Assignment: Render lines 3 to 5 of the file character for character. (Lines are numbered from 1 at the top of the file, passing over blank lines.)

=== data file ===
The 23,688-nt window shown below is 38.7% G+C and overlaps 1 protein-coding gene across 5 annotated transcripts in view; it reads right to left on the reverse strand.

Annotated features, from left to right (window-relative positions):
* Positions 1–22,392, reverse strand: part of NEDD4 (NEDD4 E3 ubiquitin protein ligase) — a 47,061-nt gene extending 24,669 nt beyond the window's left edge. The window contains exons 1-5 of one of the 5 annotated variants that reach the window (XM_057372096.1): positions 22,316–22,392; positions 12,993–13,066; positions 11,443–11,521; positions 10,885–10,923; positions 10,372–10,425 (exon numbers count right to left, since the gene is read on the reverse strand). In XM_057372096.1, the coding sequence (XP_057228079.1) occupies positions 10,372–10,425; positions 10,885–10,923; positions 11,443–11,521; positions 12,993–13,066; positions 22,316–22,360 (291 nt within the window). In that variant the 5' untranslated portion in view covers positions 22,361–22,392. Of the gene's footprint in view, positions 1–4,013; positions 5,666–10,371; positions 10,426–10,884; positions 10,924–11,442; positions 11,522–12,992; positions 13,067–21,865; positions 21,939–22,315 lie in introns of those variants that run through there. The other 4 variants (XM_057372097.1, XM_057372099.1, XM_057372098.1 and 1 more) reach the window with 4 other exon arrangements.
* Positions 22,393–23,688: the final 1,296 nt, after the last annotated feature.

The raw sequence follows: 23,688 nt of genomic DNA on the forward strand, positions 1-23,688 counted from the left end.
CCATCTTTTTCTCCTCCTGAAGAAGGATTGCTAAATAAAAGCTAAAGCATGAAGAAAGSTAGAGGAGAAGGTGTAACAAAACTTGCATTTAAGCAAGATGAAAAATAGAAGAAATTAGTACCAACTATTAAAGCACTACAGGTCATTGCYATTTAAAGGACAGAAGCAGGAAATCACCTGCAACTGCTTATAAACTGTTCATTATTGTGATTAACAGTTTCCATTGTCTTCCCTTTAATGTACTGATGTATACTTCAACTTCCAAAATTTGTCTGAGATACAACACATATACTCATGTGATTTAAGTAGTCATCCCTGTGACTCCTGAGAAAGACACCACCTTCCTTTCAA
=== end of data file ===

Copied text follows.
* Positions 1–22,392, reverse strand: part of NEDD4 (NEDD4 E3 ubiquitin protein ligase) — a 47,061-nt gene extending 24,669 nt beyond the window's left edge. The window contains exons 1-5 of one of the 5 annotated variants that reach the window (XM_057372096.1): positions 22,316–22,392; positions 12,993–13,066; positions 11,443–11,521; positions 10,885–10,923; positions 10,372–10,425 (exon numbers count right to left, since the gene is read on the reverse strand). In XM_057372096.1, the coding sequence (XP_057228079.1) occupies positions 10,372–10,425; positions 10,885–10,923; positions 11,443–11,521; positions 12,993–13,066; positions 22,316–22,360 (291 nt within the window). In that variant the 5' untranslated portion in view covers positions 22,361–22,392. Of the gene's footprint in view, positions 1–4,013; positions 5,666–10,371; positions 10,426–10,884; positions 10,924–11,442; positions 11,522–12,992; positions 13,067–21,865; positions 21,939–22,315 lie in introns of those variants that run through there. The other 4 variants (XM_057372097.1, XM_057372099.1, XM_057372098.1 and 1 more) reach the window with 4 other exon arrangements.
* Positions 22,393–23,688: the final 1,296 nt, after the last annotated feature.

The raw sequence follows: 23,688 nt of genomic DNA on the forward strand, positions 1-23,688 counted from the left end.